TG: While we did introduce some new things to the church in terms of technology use, they easily adopted the changes, in part because Korea is just as up-to-date technologically as the U.S. is. At least society at large is. Churches there have not brought much technology in. This church, however, made significant investment in technology because of their desire to be a cutting-edge facility.
BE: The fact is that Seoul is very westernized and Korean culture is adopting technology as fast as America — or faster. Samsung and LG’s headquarters are located there. It is a tech-driven country. Kids are used to it. They see American culture around them six days a week and yet houses of worship do not have the same level of technology. Besides, I look at technology as a tool that helps achieve a greater vision.
What goals did the church have?
TG: This new building project was inspired by innovative American church ministry concepts, so the church leaders were very intentional in asking us as architects to lead them to understand American church design ideas, especially mega churches in America that are utilizing technology and other creative ways to reach the younger culture. The design that emerged then was very unique for Christianity in Korea. In fact, we have heard that many church leaders from the area have commented that the project is opening a new chapter in Korean church facilities which is exciting and humbling to us.
BE: I found it interesting, too, that the concept design I had originally drafted was significantly more advanced than what they had in their existing facility, but they wanted to take it even further. They had a clear direction. They want to bring the talent into the church to run the equipment in order to reach younger generations, families and singles in a way that had not been done previously in Korea.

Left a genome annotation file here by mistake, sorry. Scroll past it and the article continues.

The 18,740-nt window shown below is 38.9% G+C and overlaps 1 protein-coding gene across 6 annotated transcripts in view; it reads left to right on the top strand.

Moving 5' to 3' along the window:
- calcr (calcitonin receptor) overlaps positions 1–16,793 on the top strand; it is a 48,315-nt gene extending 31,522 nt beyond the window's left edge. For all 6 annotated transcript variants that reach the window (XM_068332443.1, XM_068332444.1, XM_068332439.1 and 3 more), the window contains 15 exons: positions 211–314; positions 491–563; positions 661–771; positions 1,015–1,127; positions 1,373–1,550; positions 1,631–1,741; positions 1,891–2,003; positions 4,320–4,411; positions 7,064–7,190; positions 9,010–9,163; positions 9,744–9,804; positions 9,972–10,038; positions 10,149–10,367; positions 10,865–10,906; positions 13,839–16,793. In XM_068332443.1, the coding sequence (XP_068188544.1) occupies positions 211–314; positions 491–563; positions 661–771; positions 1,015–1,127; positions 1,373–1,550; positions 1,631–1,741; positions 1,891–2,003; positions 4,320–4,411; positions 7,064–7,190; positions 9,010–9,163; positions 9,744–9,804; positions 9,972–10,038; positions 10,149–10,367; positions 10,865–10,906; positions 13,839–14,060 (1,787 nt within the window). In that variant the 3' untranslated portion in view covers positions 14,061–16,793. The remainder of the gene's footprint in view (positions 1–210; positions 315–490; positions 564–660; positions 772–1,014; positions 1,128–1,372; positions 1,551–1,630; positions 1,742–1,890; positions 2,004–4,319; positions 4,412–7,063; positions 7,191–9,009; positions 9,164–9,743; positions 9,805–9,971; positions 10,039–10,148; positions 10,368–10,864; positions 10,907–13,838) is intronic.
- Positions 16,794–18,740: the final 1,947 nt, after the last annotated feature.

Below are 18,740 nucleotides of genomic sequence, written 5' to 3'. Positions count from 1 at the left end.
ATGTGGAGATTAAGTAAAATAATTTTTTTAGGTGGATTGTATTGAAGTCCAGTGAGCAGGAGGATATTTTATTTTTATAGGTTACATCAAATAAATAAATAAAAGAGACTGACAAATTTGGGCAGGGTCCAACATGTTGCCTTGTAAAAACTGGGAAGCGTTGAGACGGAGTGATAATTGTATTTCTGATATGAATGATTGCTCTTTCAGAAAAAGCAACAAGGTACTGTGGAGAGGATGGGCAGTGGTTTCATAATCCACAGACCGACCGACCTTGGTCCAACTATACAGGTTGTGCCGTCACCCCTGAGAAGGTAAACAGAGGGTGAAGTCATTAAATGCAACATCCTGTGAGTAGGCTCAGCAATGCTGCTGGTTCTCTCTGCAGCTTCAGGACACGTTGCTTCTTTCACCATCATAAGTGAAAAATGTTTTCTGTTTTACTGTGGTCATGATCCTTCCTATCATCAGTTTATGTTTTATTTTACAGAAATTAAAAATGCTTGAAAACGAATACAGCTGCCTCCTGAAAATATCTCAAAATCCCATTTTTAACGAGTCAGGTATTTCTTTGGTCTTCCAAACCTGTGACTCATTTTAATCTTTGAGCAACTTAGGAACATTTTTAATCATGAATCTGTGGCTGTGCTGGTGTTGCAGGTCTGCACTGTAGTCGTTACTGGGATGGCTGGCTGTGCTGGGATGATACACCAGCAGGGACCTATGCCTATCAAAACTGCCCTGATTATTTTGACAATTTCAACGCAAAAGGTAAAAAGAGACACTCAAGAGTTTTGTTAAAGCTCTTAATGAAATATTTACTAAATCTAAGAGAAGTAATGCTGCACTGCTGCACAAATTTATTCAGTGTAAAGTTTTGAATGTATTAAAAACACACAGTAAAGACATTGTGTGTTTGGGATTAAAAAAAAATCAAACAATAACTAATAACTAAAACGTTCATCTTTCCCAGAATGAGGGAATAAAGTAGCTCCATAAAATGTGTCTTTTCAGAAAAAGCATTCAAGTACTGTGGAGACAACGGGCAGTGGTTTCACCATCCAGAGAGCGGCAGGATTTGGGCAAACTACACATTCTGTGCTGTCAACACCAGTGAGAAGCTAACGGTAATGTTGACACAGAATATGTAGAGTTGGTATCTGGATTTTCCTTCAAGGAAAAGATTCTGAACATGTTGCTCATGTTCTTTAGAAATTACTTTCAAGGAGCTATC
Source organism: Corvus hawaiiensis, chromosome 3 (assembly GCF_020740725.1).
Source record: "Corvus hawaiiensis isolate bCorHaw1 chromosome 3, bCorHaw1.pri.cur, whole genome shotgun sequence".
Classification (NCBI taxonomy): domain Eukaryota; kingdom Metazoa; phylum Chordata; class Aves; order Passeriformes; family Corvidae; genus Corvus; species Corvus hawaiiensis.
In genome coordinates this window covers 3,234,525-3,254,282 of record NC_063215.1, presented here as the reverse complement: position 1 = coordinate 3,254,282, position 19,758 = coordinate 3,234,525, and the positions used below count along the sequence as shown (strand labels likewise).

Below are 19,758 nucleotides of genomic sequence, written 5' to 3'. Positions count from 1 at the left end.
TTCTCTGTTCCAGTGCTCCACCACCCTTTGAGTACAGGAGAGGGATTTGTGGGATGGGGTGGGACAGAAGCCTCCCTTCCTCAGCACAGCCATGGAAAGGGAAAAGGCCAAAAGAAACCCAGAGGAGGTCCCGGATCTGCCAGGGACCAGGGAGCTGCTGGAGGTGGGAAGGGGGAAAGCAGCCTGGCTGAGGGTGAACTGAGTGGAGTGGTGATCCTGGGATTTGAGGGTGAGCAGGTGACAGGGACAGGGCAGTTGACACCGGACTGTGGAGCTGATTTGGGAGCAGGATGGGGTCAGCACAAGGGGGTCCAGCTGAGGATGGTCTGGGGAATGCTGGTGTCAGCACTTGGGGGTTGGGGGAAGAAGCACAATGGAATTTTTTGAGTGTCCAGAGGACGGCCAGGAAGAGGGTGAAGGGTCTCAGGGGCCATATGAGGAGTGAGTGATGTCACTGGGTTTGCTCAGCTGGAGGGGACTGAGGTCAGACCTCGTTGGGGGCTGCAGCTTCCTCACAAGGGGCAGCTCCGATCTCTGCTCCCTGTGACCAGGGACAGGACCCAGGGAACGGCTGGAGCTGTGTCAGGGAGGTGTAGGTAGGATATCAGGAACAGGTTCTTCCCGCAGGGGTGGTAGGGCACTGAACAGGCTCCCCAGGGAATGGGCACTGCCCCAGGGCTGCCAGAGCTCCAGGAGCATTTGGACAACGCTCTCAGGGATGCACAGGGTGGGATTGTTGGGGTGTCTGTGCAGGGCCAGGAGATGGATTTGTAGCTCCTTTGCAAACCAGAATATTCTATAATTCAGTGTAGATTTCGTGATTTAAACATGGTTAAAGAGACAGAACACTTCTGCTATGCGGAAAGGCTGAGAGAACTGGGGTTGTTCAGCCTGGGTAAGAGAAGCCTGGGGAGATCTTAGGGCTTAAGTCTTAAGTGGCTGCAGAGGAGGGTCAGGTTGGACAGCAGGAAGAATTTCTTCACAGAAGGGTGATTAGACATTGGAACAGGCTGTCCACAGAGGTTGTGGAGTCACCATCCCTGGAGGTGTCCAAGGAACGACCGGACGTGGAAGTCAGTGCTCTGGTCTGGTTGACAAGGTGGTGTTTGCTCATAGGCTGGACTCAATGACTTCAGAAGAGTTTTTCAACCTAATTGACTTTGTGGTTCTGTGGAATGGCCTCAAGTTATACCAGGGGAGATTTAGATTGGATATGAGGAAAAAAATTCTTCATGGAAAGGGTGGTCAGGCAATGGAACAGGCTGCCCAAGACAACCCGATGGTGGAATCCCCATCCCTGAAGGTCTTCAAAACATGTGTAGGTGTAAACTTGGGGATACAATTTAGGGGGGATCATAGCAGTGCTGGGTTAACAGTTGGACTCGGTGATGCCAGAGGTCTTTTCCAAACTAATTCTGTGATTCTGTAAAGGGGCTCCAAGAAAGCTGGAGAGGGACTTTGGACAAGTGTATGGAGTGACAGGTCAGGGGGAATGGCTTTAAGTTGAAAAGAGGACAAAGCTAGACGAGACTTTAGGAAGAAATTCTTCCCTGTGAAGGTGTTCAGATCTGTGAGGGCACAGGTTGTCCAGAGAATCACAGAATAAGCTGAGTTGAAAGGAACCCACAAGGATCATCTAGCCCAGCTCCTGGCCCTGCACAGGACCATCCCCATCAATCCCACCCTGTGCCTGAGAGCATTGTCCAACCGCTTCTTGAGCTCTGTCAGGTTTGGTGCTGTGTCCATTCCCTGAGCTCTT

TG: A contemporary building can be shaped around different ideas of ministry. Most church buildings in South Korea are not as community-minded, but designed more to serve the congregation only.
One church leader commented that the new church can now serve an “underprivileged cultural area.” What did he mean?
TG: I believe the pastor said it and he was speaking of the fact that this city, Iksan, does not have any significant civic or cultural facilities such as performing arts centers or museums. One of this congregation’s desires was that it be a positive influence on the culture and community, so the entire facility is designed to provide a welcome and to encourage interaction with the community. For example the soccer field, designed over its parking garage, is to host community recreation and it’s the only church in South Korea with a soccer field. There’s also a wellness center, a cafeteria, a chapel and a main sanctuary that can all be used for community events. Just recently the church hosted a national conference for CEOs.
Describe the technology you installed, Brian.
BE: The control booth at the front of room – for lights and sound – features a 72-channel digital audio and controls for lighting. The main speaker system consists of three-line array clusters suspended over the 80-foot platform. The sanctuary has two projectors and two large 16:9 high definition screens on each side of the podium for image magnification and song lyrics. The video production studio is in the back of the sanctuary for audio and video recording and video production. They have six high definition cameras for capturing various aspects of the worship services.